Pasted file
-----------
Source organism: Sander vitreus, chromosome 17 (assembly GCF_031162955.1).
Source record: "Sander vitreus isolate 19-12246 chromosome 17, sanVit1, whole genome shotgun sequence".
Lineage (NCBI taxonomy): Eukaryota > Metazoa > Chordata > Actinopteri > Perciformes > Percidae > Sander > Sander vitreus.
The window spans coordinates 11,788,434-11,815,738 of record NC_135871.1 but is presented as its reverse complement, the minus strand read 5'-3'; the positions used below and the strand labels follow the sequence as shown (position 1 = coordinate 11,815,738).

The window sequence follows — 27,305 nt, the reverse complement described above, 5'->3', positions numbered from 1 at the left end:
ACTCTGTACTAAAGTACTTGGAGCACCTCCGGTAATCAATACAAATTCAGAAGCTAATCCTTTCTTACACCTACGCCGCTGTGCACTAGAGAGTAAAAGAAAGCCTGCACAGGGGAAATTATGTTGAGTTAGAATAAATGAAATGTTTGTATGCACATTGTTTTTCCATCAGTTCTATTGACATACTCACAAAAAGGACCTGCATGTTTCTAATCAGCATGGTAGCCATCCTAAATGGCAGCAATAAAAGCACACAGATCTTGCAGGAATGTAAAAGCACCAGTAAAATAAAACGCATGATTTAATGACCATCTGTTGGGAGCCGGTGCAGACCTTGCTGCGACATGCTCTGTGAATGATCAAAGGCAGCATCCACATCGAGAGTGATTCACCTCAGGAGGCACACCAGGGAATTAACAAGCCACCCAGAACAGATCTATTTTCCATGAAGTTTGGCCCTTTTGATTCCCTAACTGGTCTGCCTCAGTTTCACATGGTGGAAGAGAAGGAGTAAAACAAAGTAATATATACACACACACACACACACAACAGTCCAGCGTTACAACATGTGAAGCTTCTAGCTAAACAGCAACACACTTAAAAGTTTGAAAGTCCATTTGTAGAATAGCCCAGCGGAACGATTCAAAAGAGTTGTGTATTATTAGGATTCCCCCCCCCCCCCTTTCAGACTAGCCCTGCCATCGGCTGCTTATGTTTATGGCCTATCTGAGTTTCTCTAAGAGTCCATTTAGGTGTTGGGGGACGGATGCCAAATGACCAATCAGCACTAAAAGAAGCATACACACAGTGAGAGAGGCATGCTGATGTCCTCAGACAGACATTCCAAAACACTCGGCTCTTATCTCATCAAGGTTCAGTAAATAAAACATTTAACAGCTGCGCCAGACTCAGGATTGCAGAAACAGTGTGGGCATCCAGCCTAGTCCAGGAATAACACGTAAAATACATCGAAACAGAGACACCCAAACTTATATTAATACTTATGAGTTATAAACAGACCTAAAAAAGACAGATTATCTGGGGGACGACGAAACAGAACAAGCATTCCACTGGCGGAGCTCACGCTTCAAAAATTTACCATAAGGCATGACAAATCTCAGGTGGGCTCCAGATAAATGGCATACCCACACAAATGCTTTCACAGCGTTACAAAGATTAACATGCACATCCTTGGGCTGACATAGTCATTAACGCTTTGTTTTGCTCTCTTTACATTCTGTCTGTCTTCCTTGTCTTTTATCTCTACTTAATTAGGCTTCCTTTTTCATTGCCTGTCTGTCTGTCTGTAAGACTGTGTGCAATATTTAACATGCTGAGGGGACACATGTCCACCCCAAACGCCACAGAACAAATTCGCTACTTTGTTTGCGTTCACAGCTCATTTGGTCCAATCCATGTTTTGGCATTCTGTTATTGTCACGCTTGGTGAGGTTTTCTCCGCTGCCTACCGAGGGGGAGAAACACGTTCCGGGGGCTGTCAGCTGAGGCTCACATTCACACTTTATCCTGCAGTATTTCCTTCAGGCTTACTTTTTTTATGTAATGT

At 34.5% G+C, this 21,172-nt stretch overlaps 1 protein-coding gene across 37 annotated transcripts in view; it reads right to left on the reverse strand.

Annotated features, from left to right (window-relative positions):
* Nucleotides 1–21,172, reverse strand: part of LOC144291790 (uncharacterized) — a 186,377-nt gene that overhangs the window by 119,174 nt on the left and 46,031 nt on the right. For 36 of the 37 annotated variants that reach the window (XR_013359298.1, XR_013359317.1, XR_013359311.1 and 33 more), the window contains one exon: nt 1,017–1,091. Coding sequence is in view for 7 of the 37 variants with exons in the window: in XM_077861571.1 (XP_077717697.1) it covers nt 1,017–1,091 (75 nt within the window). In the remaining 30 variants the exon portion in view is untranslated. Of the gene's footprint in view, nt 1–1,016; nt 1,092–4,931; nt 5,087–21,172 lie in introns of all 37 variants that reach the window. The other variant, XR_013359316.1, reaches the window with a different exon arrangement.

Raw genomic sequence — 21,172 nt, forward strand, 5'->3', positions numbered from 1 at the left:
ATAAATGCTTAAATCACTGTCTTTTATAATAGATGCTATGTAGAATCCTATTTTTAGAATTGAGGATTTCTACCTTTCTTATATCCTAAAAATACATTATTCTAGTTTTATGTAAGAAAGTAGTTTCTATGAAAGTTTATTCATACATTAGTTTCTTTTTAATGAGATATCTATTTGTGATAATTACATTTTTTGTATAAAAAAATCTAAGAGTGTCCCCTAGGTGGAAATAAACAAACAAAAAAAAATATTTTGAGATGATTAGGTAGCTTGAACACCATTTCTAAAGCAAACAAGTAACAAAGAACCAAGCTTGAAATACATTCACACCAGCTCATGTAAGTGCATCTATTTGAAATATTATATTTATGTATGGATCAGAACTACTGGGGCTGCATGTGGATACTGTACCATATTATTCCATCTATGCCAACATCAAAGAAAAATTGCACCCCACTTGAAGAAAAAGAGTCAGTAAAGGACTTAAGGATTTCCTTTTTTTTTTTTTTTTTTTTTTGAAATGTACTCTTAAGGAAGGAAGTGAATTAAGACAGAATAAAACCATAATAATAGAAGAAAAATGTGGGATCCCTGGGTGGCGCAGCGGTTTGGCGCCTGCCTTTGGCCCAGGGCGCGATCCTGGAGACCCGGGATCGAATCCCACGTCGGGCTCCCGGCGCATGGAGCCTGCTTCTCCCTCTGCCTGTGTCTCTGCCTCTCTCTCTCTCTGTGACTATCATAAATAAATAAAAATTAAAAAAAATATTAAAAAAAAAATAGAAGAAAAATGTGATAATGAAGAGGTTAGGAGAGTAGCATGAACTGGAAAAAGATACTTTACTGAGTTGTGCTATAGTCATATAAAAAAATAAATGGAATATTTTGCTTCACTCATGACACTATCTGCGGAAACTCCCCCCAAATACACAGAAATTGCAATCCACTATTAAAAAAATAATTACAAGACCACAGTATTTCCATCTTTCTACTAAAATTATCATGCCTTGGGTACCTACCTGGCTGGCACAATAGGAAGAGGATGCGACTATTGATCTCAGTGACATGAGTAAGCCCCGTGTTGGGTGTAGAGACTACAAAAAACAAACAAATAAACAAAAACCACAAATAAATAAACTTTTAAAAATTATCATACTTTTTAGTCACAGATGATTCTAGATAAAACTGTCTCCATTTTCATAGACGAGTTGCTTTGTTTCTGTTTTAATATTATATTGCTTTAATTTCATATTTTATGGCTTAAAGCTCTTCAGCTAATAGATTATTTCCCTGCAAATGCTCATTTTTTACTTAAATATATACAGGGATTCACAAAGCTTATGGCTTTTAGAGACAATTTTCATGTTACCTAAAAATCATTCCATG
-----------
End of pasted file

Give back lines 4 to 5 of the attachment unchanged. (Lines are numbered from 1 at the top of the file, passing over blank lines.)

The window spans coordinates 11,788,434-11,815,738 of record NC_135871.1 but is presented as its reverse complement, the minus strand read 5'-3'; the positions used below and the strand labels follow the sequence as shown (position 1 = coordinate 11,815,738).

The window sequence follows — 27,305 nt, the reverse complement described above, 5'->3', positions numbered from 1 at the left end: